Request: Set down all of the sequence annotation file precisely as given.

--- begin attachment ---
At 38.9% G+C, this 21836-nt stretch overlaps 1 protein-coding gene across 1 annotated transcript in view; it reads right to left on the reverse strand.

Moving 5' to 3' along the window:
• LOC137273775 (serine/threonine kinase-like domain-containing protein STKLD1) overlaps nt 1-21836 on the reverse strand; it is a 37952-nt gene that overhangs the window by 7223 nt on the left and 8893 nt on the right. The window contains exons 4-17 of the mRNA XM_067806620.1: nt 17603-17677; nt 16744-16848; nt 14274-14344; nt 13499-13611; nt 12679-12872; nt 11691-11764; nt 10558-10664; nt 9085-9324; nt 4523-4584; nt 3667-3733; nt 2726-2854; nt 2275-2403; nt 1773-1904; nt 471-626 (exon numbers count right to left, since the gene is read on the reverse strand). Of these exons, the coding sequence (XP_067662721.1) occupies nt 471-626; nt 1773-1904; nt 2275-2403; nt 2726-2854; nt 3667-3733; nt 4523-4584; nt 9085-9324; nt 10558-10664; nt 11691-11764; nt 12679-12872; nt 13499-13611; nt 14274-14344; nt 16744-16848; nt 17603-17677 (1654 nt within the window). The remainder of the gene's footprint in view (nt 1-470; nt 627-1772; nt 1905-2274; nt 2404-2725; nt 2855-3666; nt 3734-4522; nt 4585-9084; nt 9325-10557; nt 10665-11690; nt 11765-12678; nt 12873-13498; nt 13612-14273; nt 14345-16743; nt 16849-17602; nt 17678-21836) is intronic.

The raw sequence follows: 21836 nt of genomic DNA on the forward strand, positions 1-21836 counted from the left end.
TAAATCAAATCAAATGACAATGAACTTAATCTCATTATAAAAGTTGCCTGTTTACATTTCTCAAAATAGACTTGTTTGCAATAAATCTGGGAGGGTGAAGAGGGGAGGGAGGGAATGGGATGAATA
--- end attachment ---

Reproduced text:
At 38.9% G+C, this 21836-nt stretch overlaps 1 protein-coding gene across 1 annotated transcript in view; it reads right to left on the reverse strand.

Moving 5' to 3' along the window:
• LOC137273775 (serine/threonine kinase-like domain-containing protein STKLD1) overlaps nt 1-21836 on the reverse strand; it is a 37952-nt gene that overhangs the window by 7223 nt on the left and 8893 nt on the right. The window contains exons 4-17 of the mRNA XM_067806620.1: nt 17603-17677; nt 16744-16848; nt 14274-14344; nt 13499-13611; nt 12679-12872; nt 11691-11764; nt 10558-10664; nt 9085-9324; nt 4523-4584; nt 3667-3733; nt 2726-2854; nt 2275-2403; nt 1773-1904; nt 471-626 (exon numbers count right to left, since the gene is read on the reverse strand). Of these exons, the coding sequence (XP_067662721.1) occupies nt 471-626; nt 1773-1904; nt 2275-2403; nt 2726-2854; nt 3667-3733; nt 4523-4584; nt 9085-9324; nt 10558-10664; nt 11691-11764; nt 12679-12872; nt 13499-13611; nt 14274-14344; nt 16744-16848; nt 17603-17677 (1654 nt within the window). The remainder of the gene's footprint in view (nt 1-470; nt 627-1772; nt 1905-2274; nt 2404-2725; nt 2855-3666; nt 3734-4522; nt 4585-9084; nt 9325-10557; nt 10665-11690; nt 11765-12678; nt 12873-13498; nt 13612-14273; nt 14345-16743; nt 16849-17602; nt 17678-21836) is intronic.

The raw sequence follows: 21836 nt of genomic DNA on the forward strand, positions 1-21836 counted from the left end.
TAAATCAAATCAAATGACAATGAACTTAATCTCATTATAAAAGTTGCCTGTTTACATTTCTCAAAATAGACTTGTTTGCAATAAATCTGGGAGGGTGAAGAGGGGAGGGAGGGAATGGGATGAATA